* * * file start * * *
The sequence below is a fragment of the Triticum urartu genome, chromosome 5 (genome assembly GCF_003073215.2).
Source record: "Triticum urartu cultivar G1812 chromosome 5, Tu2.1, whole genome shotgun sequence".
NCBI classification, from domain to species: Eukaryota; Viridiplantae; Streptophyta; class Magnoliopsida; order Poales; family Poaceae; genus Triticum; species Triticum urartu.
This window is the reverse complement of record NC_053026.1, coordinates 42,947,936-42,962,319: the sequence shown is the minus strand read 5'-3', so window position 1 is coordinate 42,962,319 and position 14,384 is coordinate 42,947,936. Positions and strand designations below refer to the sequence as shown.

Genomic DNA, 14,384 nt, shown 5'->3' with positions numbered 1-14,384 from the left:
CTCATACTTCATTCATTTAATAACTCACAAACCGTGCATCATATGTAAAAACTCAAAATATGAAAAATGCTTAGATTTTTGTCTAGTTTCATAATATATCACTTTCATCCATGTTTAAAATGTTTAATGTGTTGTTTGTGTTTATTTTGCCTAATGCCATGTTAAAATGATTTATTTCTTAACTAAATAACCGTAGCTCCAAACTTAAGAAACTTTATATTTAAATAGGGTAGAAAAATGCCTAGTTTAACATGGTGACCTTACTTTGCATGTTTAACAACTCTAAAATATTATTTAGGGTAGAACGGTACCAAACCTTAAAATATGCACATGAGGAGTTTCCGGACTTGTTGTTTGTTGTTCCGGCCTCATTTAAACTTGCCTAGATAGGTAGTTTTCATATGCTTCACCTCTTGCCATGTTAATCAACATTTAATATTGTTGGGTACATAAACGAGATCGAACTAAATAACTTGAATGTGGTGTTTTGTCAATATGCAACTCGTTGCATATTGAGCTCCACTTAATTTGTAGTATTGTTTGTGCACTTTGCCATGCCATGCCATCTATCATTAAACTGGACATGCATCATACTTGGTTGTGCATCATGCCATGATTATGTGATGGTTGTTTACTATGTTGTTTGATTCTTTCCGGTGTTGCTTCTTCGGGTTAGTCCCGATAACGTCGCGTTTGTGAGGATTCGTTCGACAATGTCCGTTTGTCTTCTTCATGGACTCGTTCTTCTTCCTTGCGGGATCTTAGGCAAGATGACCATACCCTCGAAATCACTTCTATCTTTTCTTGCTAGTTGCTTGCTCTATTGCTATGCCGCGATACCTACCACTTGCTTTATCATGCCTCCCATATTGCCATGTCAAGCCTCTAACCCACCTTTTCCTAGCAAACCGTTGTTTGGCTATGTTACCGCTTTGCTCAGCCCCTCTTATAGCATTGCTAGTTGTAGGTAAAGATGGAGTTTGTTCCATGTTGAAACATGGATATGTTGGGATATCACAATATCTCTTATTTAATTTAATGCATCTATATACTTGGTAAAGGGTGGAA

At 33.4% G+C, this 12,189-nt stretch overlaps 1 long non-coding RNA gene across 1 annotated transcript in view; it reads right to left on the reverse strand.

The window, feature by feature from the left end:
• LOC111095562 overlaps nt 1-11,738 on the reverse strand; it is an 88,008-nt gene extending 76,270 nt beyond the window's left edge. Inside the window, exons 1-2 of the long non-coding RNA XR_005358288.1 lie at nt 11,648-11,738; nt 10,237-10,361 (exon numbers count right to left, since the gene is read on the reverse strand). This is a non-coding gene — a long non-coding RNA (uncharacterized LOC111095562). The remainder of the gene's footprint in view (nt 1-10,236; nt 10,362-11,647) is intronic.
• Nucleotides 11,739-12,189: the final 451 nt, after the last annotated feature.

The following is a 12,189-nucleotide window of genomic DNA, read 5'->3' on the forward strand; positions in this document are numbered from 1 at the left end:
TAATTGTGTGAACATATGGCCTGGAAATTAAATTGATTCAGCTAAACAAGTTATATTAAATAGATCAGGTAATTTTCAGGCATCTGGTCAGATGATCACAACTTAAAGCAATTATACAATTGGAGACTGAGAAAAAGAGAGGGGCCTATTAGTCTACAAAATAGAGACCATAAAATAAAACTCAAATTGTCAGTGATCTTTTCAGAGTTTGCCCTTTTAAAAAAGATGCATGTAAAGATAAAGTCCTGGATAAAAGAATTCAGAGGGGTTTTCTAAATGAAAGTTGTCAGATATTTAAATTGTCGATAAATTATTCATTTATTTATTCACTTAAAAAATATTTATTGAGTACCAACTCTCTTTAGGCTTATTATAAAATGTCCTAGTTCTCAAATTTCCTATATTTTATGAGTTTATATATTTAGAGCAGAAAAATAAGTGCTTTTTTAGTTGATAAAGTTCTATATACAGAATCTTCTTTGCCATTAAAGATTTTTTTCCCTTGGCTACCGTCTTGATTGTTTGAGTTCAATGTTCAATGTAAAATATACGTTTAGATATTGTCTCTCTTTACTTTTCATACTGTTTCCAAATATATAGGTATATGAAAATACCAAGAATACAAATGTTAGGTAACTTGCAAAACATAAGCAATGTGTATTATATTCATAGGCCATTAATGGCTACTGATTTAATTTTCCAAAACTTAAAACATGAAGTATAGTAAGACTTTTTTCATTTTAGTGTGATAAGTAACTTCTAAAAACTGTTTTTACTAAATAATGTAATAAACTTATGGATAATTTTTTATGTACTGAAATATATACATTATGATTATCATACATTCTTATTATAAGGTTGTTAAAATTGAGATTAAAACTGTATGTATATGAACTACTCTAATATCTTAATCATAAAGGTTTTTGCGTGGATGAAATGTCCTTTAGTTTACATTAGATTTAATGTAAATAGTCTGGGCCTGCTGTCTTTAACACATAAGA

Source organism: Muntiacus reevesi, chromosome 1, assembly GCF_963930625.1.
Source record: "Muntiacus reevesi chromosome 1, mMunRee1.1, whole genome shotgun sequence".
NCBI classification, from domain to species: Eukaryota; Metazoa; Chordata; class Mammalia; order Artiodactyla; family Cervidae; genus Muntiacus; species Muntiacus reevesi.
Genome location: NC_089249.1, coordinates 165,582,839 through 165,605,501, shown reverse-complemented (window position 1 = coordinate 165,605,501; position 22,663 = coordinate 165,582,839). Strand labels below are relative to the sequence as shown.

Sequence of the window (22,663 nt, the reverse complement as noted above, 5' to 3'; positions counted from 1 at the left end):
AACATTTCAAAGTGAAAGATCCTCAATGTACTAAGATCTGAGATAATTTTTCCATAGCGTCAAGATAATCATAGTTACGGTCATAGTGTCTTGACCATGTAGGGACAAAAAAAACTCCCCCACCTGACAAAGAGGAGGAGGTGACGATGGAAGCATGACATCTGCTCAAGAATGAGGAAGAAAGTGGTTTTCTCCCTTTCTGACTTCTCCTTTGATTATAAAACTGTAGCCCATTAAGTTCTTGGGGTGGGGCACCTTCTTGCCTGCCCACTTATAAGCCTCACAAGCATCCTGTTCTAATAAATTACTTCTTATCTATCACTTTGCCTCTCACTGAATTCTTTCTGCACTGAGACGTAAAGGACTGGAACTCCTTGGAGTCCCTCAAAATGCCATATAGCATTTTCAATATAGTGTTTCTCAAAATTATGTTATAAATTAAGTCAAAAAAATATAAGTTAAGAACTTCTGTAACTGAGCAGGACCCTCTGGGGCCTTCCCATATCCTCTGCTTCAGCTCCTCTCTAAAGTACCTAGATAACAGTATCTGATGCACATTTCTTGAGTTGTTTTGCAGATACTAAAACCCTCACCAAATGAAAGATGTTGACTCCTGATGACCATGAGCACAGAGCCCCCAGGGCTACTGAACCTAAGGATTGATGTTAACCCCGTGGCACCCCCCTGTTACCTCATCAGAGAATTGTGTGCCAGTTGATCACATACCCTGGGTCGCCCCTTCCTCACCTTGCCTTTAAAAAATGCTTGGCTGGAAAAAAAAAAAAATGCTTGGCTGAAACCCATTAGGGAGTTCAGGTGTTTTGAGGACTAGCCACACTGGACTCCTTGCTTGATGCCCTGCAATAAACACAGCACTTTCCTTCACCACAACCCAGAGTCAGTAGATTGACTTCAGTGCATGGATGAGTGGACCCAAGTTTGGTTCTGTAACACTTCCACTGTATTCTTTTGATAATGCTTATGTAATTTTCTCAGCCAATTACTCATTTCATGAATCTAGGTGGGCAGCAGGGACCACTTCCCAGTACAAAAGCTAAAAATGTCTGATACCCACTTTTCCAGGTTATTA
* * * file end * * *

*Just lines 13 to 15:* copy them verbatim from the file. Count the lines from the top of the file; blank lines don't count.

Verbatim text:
Source organism: Muntiacus reevesi, chromosome 1, assembly GCF_963930625.1.
Source record: "Muntiacus reevesi chromosome 1, mMunRee1.1, whole genome shotgun sequence".
NCBI classification, from domain to species: Eukaryota; Metazoa; Chordata; class Mammalia; order Artiodactyla; family Cervidae; genus Muntiacus; species Muntiacus reevesi.